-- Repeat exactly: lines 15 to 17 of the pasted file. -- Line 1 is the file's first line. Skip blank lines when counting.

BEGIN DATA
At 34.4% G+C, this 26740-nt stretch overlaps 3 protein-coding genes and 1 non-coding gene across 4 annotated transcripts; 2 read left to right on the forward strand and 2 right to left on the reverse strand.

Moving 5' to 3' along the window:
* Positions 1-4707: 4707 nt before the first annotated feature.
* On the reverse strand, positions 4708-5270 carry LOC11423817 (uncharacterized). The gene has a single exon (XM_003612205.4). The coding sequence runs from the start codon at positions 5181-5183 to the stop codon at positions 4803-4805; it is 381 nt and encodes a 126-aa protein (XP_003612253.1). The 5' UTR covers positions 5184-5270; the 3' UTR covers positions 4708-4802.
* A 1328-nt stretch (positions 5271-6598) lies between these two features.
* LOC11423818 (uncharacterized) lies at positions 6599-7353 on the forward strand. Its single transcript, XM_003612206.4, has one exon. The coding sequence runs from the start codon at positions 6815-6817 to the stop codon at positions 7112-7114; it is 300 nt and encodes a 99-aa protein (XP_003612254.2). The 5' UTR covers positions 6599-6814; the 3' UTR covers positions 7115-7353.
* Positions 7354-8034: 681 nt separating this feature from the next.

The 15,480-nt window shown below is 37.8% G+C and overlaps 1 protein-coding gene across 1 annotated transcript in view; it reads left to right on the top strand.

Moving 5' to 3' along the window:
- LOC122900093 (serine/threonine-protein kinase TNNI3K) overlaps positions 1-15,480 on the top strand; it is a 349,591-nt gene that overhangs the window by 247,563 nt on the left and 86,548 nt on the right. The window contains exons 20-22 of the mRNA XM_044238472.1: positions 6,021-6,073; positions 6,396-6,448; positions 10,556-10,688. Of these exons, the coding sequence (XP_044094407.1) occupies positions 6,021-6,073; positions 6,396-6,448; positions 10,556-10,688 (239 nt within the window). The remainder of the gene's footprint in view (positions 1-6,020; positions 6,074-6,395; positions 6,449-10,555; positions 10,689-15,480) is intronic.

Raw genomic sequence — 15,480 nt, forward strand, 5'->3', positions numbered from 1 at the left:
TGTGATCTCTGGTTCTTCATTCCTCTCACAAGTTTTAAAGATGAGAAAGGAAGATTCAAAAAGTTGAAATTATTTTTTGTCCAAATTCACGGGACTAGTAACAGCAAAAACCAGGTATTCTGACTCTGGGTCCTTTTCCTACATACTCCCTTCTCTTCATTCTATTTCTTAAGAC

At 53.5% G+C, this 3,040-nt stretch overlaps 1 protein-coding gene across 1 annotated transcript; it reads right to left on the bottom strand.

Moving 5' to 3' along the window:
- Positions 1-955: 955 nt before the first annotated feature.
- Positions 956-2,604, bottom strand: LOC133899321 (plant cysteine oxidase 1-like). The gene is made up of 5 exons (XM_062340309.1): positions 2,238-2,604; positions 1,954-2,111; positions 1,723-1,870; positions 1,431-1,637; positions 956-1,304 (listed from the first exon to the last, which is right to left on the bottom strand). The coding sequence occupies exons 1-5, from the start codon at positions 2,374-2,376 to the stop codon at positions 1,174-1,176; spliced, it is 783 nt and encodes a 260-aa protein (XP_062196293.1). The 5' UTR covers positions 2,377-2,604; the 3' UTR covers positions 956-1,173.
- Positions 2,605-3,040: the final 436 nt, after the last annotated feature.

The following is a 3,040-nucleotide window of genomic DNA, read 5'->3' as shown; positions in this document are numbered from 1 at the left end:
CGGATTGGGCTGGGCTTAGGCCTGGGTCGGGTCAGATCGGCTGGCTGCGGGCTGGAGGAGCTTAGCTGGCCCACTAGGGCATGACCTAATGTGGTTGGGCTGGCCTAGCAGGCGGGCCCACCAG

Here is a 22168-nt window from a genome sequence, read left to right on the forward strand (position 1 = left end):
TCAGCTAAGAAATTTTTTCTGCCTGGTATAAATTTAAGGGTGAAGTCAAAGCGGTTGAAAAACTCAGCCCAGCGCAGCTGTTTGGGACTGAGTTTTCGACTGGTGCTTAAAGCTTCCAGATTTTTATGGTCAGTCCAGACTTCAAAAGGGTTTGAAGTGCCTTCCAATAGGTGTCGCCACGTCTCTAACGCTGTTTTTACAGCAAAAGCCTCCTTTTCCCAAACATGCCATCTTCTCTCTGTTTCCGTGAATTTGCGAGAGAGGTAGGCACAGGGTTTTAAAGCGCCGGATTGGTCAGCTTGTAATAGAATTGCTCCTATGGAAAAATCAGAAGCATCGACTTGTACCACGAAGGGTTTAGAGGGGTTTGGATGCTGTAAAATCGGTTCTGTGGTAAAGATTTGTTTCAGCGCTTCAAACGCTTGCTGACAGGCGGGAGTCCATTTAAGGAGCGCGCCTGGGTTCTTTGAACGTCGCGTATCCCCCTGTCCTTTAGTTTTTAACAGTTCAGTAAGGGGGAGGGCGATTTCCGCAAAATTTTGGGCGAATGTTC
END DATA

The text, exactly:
- Positions 1-955: 955 nt before the first annotated feature.
- Positions 956-2,604, bottom strand: LOC133899321 (plant cysteine oxidase 1-like). The gene is made up of 5 exons (XM_062340309.1): positions 2,238-2,604; positions 1,954-2,111; positions 1,723-1,870; positions 1,431-1,637; positions 956-1,304 (listed from the first exon to the last, which is right to left on the bottom strand). The coding sequence occupies exons 1-5, from the start codon at positions 2,374-2,376 to the stop codon at positions 1,174-1,176; spliced, it is 783 nt and encodes a 260-aa protein (XP_062196293.1). The 5' UTR covers positions 2,377-2,604; the 3' UTR covers positions 956-1,173.
- Positions 2,605-3,040: the final 436 nt, after the last annotated feature.